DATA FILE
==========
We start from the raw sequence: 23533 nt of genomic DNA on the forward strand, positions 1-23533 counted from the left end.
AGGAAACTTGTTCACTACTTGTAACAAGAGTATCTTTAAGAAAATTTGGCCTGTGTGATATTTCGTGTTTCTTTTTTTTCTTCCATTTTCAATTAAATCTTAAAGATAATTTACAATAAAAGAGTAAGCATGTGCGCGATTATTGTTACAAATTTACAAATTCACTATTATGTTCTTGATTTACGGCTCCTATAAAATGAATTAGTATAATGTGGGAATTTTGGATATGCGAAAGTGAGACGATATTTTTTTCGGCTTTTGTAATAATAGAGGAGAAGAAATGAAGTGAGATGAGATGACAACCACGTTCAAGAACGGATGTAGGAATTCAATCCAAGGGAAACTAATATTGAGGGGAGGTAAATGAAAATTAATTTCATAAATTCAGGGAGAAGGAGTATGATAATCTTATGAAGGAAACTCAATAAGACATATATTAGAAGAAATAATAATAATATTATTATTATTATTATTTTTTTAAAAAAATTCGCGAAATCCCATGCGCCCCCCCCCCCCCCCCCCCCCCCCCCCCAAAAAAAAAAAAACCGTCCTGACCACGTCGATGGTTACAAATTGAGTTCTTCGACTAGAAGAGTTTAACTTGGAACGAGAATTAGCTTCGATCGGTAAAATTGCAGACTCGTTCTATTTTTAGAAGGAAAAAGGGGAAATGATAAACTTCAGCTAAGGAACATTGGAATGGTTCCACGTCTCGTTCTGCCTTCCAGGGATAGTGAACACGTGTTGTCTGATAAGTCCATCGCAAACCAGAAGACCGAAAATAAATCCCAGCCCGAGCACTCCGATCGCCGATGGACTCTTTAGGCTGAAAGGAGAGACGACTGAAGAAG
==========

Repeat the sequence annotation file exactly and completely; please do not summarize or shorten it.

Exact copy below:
We start from the raw sequence: 23533 nt of genomic DNA on the forward strand, positions 1-23533 counted from the left end.
AGGAAACTTGTTCACTACTTGTAACAAGAGTATCTTTAAGAAAATTTGGCCTGTGTGATATTTCGTGTTTCTTTTTTTTCTTCCATTTTCAATTAAATCTTAAAGATAATTTACAATAAAAGAGTAAGCATGTGCGCGATTATTGTTACAAATTTACAAATTCACTATTATGTTCTTGATTTACGGCTCCTATAAAATGAATTAGTATAATGTGGGAATTTTGGATATGCGAAAGTGAGACGATATTTTTTTCGGCTTTTGTAATAATAGAGGAGAAGAAATGAAGTGAGATGAGATGACAACCACGTTCAAGAACGGATGTAGGAATTCAATCCAAGGGAAACTAATATTGAGGGGAGGTAAATGAAAATTAATTTCATAAATTCAGGGAGAAGGAGTATGATAATCTTATGAAGGAAACTCAATAAGACATATATTAGAAGAAATAATAATAATATTATTATTATTATTATTTTTTTAAAAAAATTCGCGAAATCCCATGCGCCCCCCCCCCCCCCCCCCCCCCCCCCCCAAAAAAAAAAAAACCGTCCTGACCACGTCGATGGTTACAAATTGAGTTCTTCGACTAGAAGAGTTTAACTTGGAACGAGAATTAGCTTCGATCGGTAAAATTGCAGACTCGTTCTATTTTTAGAAGGAAAAAGGGGAAATGATAAACTTCAGCTAAGGAACATTGGAATGGTTCCACGTCTCGTTCTGCCTTCCAGGGATAGTGAACACGTGTTGTCTGATAAGTCCATCGCAAACCAGAAGACCGAAAATAAATCCCAGCCCGAGCACTCCGATCGCCGATGGACTCTTTAGGCTGAAAGGAGAGACGACTGAAGAAG